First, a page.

Other mapping platforms show various levels of politically correctness: National Geographic’s MapMachine shows two “Jerusalem” on the map: One within Israeli border, the other in the West Bank; MSN’s livesearch maps return different placemarkers for the query of the Palestinian name of Jerusalem, “Al Quds”, which is east to the border, and for the query “Jerusalem”, which is pinpointed at the border itself; The mapping platform which seems to recognize Palestine the most is Multimap, which is based on MSN’s virtual earth mapping technology, which returns the following placemarker for the query Palestine: “Did you mean? Palestine, West Bank, Palestinian Territory (Occupied)”. Under this full definition, a zoom-in view of the map not only shows all Palestinian cities and villages in the West Bank (disputed), Wikipedia geo-coded entries appear on it as well. Jerusalem receives two names: West Jerusalem for the Israeli side, East Jerusalem for the Palestinian one.

Whilst users who sympathize with Palestine protest against Google Maps’ bias in different platforms such as blogs and groups on Facebook, others have decided to use Google’s geo mapping software itself to created the reverse image: Palestine Remembered, an NGO devoted for commemorating all Palestinian historical places, have created an extension for Google Earth, with a comprehensive geo-coded listing of as many as 5,600 Palestinian placemarkers. In this extension, Israeli cities and settlements are erased from the map.

2. Select Country Drop Down Forms: Standards, and editorial variations

In the process of signing-up for any Web 2.0 application, users are required to indicate their country, or location. An examination of the country drop-down lists of all popular Web 2.0 platforms shows, that it is often impossible to list “Palestine” as a country, let alone as a location, or a region. Whilst the ISO 3166-1 standard lists it under the name “Palestinian Territories, Occupied”, most of the drop-down forms present a various set of references, which indicate some extent of platform editorial decisions as to whether or not to enlist the Palestinian Territories, and which name to give it. Some platforms, such as MySpace, choose not to mention it at all; others resort to different variations such as separate entries for West Bank and Gaza, “Occupied Palestinian Territories”, “Palestinian Occupied Territories” and “Palestinian Territory”. Users put pressure on platforms to enlist Palestine as a country by grouping, signing petitions and warning that they will stop using those platforms if Palestine is not added as a country. Blogger accepted these requests and "Palestinian Territory" was added to the list. After long debating, and recurring enlisting and delisting, Facebook is currently the only pltaform that enlists "Palestine" under its full country name.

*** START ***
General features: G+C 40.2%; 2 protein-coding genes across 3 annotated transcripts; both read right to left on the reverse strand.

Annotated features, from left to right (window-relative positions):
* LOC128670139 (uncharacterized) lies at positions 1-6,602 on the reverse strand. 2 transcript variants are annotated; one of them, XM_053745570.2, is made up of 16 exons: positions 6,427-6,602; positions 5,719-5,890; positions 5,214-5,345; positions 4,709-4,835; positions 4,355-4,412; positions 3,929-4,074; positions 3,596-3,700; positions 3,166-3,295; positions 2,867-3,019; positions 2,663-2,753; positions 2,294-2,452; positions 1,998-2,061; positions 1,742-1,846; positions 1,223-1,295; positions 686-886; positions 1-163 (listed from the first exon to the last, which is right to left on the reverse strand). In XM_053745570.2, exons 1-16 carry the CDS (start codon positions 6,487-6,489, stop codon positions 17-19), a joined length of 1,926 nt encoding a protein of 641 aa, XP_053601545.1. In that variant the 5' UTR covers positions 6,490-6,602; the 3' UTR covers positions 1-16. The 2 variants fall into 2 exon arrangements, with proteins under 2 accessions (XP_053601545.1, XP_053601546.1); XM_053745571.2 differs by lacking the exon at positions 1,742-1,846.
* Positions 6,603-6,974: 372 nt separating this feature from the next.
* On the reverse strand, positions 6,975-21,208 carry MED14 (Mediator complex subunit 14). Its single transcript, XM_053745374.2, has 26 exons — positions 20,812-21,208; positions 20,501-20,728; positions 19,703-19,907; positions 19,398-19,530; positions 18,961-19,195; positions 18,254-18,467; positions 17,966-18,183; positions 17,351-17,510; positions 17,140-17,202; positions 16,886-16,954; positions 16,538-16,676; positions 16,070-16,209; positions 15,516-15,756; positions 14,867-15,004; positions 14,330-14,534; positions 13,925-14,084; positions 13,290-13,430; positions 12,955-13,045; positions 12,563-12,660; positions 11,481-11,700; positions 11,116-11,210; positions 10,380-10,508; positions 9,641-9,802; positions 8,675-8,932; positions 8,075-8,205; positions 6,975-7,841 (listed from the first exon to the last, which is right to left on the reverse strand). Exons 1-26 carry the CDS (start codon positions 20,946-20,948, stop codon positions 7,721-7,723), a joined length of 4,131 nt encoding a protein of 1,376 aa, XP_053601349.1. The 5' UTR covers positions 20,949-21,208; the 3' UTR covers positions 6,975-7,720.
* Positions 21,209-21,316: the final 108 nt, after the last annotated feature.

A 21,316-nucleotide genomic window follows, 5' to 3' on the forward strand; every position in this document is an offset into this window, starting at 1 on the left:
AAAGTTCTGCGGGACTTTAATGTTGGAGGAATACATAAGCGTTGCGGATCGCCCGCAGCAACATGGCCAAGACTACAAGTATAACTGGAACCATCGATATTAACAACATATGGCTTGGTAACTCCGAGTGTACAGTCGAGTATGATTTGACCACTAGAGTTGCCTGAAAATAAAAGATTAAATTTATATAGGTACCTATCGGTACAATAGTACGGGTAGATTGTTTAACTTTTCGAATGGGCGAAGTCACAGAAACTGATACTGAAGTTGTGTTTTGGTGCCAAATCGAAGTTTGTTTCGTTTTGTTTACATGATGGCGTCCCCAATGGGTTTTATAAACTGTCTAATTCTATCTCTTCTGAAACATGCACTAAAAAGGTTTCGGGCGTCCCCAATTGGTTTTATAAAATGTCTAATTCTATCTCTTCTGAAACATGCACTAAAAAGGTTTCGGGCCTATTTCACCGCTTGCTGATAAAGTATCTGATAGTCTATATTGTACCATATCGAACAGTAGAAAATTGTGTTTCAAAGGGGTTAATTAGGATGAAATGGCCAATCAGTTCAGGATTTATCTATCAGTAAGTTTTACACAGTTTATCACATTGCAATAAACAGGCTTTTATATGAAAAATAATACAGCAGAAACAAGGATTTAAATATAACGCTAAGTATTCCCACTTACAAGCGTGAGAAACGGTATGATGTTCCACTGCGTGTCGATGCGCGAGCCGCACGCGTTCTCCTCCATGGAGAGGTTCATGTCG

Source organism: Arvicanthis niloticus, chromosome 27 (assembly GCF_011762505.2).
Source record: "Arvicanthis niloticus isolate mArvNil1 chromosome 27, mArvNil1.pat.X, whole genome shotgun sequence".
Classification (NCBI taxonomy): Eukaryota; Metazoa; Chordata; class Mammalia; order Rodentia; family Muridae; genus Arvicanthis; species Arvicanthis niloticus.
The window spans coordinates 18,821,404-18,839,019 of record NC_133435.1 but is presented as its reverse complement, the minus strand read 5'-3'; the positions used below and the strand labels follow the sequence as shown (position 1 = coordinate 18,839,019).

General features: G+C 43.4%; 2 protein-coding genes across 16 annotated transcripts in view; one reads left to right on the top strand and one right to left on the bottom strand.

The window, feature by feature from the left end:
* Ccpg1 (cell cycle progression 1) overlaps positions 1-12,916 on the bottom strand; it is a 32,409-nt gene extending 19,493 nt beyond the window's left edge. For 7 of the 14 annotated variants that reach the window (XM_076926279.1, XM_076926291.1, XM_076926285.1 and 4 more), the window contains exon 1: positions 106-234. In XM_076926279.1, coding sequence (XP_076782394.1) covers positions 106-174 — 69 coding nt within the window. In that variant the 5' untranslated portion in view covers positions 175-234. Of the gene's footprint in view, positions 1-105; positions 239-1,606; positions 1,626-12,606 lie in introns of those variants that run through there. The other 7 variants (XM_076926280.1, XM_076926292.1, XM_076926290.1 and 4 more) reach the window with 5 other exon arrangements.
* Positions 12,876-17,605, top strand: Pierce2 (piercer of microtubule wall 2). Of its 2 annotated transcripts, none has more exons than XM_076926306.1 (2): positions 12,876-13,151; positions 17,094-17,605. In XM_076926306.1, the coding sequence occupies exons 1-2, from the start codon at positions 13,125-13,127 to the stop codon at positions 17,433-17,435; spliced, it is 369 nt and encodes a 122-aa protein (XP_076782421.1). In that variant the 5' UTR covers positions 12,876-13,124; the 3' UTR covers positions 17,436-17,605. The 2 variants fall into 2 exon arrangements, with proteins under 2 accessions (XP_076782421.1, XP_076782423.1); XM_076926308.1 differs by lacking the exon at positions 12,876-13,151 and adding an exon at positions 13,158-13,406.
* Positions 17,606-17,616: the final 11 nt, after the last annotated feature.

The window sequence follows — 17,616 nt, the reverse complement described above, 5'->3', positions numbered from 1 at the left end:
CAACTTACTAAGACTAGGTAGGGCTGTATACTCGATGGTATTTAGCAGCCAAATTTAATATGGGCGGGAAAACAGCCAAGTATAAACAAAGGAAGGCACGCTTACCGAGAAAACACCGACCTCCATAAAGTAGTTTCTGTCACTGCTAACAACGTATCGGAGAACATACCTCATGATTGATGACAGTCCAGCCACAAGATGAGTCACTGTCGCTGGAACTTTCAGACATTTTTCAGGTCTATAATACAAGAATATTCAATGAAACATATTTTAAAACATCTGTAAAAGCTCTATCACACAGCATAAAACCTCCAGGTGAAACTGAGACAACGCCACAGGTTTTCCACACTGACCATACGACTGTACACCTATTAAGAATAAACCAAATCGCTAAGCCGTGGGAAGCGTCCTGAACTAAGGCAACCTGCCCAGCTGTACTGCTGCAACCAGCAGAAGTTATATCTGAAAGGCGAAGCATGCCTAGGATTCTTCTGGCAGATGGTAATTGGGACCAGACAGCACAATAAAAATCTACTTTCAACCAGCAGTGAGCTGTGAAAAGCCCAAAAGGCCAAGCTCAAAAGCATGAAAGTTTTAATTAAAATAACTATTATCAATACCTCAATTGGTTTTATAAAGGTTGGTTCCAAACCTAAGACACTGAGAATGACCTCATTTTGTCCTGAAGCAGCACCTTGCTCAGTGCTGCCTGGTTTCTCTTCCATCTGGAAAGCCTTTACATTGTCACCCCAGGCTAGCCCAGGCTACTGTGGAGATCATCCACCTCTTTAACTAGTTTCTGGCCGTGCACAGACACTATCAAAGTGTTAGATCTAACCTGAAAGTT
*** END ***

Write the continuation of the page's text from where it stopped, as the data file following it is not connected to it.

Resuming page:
3. Facebook: claiming official statehood, reclaiming the ground by creating groups, applications, and networks.

We now move to specific social networking platforms to see how users fight over the Palestinian territories online. Let’s visit facebook first. As we have seen, users on Facebook can choose Palestine in the network list. However, this was not always the case. Palestine was once removed from the country code list. Later, it was re-listed again. The history of the fight over country code listings may be read from the Facebook group activities. When searching for Facebook groups dealing with the listing and subsequent de-listing and re-listing of Palestine as a country, we discovered a raging battle via Facebook groups over the claiming of Palestine as a „real“ Facebook place. There was an intense reaction against the de-listing of Palestine that translated as a flurry of Facebook groups petitioning and ordering the Facebook administrator to re-list Palestine. The tag cloud on the screen is a sample of the heated dabates that have been taking place on Facebook over the listing of Palestine as a country. The tag cloud is made up of a sample of groups on the issue and the size of the clouds represents the number of members in each group. Groups such as „Against Delisting Palestine from Facebook“ and „Official Petition to get Palesting Listed as a Country“ gathered respectively more than 16000 and 11000 members. Here are some illustrations of the multi-dimensionality of a controversy that is not only about territory, but also about the political symbolism associated with Palestine as expressed by group members. The group „Official Petition to have Palestine removed as a country on facebook“ argues: